Cardiology in the Young

Original Articles

Cardiac findings and long-term thromboembolic outcomes following pulmonary embolism in children: a combined retrospective-prospective inception cohort study

Hayley S. Hancocka1 c1, Michael Wanga2a3, Katja M. Gista4, Elizabeth Gibsona2a3, Shelley D. Miyamotoa4, Peter M. Mourania5, Marilyn J. Manco-Johnsona2a3 and Neil A. Goldenberga2a3a6a7

a1 Department of Pediatrics, University of Colorado School of Medicine, Children's Hospital Colorado, Aurora, Colorado, United States of America

a2 Sections of Hematology/Oncology/Bone Marrow Transplantation, University of Colorado School of Medicine, Children's Hospital Colorado, Aurora, Colorado, United States of America

a3 Mountain States Regional Hemophilia and Thrombosis Center, University of Colorado School of Medicine, Children's Hospital Colorado, Aurora, Colorado, United States of America

a4 Division of Cardiology, University of Colorado School of Medicine, Children's Hospital Colorado, Aurora, Colorado, United States of America

a5 Division of Critical Care Medicine, University of Colorado School of Medicine, Children's Hospital Colorado, Aurora, Colorado, United States of America

a6 Department of Medicine, University of Colorado School of Medicine, Children's Hospital Colorado, Aurora, Colorado, United States of America

a7 CPC Clinical Research, Aurora, Colorado, United States of America

Abstract

In paediatric pulmonary embolism, cardiac findings and thromboembolic outcomes are poorly defined. We conducted a mixed retrospective-prospective cohort study of paediatric pulmonary embolism at the Children's Hospital Colorado between March, 2006 and January, 2011. A total of 58 consecutive children – age less than or equal to 21 years – with acute pulmonary embolism were enrolled. Data collection included clinical and laboratory characteristics, treatments, serial echocardiographic and electrocardiographic findings, and outcomes of pulmonary embolism non-resolution and recurrence. The median age was 16.5 years ranging from 0 to 21 years. The most prevalent clinical risk factors were oral contraceptive pill use (52% of female patients), presence of a non-infectious inflammatory condition (21%), and trauma (21%). Thrombophilias included heterozygous factor V Leiden in 21%; antiphospholipid antibody syndrome was established in 31% overall. Proximal pulmonary artery involvement was present in 34%. At presentation, nearly half of the patients had hypoxaemia and 37% had tachycardia. The classic electrocardiographic finding of S1Q3T3 was present in 12% acutely; tricuspid regurgitation greater than 3 metres per second, septal flattening, and right ventricular dilation were each present on acute echocardiogram in 25%. Nearly all patients received therapeutic anticoagulation, with initial systemic tissue plasminogen activator administered in 16% for occlusive iliofemoral deep venous thrombosis and/or massive pulmonary embolism. Pulmonary embolism resolution was observed in 82% by 6 months. Recurrent pulmonary embolism occurred in 9%. There were no pulmonary embolism-related deaths. Right ventricular dysfunction was rare in follow-up. These data indicate that acute heart strain is common, but chronic cardiac dysfunction is rare, following aggressive management of acute pulmonary embolism in children.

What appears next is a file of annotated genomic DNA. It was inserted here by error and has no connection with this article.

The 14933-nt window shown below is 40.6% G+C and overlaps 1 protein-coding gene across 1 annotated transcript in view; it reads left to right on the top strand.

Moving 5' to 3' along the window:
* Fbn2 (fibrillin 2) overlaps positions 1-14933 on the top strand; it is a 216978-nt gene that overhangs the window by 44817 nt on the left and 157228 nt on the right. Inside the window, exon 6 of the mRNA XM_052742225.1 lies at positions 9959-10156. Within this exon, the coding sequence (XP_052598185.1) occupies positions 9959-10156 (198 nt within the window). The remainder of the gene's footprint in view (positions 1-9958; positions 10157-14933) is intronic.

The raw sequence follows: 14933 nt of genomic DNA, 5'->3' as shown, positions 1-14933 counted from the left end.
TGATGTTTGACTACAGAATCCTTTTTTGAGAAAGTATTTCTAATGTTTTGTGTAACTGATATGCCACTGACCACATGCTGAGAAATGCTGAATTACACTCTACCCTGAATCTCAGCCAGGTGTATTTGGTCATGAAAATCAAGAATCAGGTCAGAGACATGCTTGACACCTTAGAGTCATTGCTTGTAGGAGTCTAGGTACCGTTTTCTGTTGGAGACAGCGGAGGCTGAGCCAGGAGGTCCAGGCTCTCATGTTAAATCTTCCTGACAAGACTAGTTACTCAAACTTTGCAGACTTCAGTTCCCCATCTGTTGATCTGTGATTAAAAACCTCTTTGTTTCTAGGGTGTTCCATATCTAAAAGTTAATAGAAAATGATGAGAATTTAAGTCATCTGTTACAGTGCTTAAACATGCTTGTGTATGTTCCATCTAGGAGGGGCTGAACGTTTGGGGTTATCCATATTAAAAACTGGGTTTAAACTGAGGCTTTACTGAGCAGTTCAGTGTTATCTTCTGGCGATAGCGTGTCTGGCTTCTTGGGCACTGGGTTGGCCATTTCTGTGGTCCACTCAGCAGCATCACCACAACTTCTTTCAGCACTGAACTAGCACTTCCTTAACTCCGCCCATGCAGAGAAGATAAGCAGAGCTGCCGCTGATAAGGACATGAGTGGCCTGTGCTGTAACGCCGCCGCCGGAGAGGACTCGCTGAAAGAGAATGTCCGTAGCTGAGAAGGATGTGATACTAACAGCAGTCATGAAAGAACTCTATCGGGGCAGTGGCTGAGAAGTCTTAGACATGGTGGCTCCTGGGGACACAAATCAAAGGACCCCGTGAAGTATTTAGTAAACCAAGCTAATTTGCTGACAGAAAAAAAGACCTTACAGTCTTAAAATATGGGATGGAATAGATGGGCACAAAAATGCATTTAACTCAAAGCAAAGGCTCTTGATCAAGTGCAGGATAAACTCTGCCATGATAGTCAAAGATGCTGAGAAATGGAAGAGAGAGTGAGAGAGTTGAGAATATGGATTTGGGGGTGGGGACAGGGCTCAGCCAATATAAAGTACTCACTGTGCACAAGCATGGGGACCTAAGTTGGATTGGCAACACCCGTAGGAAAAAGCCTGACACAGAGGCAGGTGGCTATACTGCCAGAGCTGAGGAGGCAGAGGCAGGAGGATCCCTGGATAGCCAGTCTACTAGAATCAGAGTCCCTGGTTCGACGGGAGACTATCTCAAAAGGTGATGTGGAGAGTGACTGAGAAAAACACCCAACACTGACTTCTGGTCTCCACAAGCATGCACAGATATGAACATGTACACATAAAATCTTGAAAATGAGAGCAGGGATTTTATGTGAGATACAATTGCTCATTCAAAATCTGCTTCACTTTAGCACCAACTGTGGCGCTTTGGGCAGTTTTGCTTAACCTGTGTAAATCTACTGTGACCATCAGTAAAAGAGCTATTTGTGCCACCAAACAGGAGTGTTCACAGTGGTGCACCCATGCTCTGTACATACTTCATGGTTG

(Received November 20 2011)

(Accepted June 24 2012)

(Online publication October 22 2012)

Keywords

  • Heart strain;
  • ventricular dysfunction;
  • cardiogram;
  • pulmonary hypertension

Correspondence

c1 Correspondence to: Dr H. S. Hancock, MD, Department of Pediatrics, University of Colorado School of Medicine, Children's Hospital Colorado, 13123 East 16th Avenue, Box 158, Aurora, CO 80045, United States of America. Tel: +1 720 777 6918; Fax: +1 720 777 7258; E-mail: hancockh@med.umich.edu

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